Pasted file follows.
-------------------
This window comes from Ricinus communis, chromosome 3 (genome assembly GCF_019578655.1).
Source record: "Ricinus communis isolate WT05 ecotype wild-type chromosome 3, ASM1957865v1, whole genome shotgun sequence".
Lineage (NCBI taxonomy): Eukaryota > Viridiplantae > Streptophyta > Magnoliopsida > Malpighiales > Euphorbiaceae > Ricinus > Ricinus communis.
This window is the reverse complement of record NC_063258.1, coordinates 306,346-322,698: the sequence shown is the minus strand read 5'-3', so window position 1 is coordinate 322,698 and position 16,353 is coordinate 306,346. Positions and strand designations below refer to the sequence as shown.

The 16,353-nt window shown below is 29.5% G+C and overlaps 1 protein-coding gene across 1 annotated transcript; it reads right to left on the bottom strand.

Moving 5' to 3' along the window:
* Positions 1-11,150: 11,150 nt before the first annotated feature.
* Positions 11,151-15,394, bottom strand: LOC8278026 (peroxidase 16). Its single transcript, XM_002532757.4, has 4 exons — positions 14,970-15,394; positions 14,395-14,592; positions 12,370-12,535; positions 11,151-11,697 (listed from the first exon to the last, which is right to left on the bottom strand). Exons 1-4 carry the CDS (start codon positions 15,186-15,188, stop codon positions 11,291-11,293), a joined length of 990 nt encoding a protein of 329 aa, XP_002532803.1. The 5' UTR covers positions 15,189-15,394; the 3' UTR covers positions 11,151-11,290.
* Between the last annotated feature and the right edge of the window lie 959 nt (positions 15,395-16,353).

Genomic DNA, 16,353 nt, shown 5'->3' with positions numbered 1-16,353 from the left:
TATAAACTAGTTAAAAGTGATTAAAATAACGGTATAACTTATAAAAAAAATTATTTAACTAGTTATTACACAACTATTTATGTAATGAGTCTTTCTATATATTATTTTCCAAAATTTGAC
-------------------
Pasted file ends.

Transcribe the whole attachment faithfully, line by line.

This window comes from Ricinus communis, chromosome 3 (genome assembly GCF_019578655.1).
Source record: "Ricinus communis isolate WT05 ecotype wild-type chromosome 3, ASM1957865v1, whole genome shotgun sequence".
Lineage (NCBI taxonomy): Eukaryota > Viridiplantae > Streptophyta > Magnoliopsida > Malpighiales > Euphorbiaceae > Ricinus > Ricinus communis.
This window is the reverse complement of record NC_063258.1, coordinates 306,346-322,698: the sequence shown is the minus strand read 5'-3', so window position 1 is coordinate 322,698 and position 16,353 is coordinate 306,346. Positions and strand designations below refer to the sequence as shown.

The 16,353-nt window shown below is 29.5% G+C and overlaps 1 protein-coding gene across 1 annotated transcript; it reads right to left on the bottom strand.

Moving 5' to 3' along the window:
* Positions 1-11,150: 11,150 nt before the first annotated feature.
* Positions 11,151-15,394, bottom strand: LOC8278026 (peroxidase 16). Its single transcript, XM_002532757.4, has 4 exons — positions 14,970-15,394; positions 14,395-14,592; positions 12,370-12,535; positions 11,151-11,697 (listed from the first exon to the last, which is right to left on the bottom strand). Exons 1-4 carry the CDS (start codon positions 15,186-15,188, stop codon positions 11,291-11,293), a joined length of 990 nt encoding a protein of 329 aa, XP_002532803.1. The 5' UTR covers positions 15,189-15,394; the 3' UTR covers positions 11,151-11,290.
* Between the last annotated feature and the right edge of the window lie 959 nt (positions 15,395-16,353).

Genomic DNA, 16,353 nt, shown 5'->3' with positions numbered 1-16,353 from the left:
TATAAACTAGTTAAAAGTGATTAAAATAACGGTATAACTTATAAAAAAAATTATTTAACTAGTTATTACACAACTATTTATGTAATGAGTCTTTCTATATATTATTTTCCAAAATTTGAC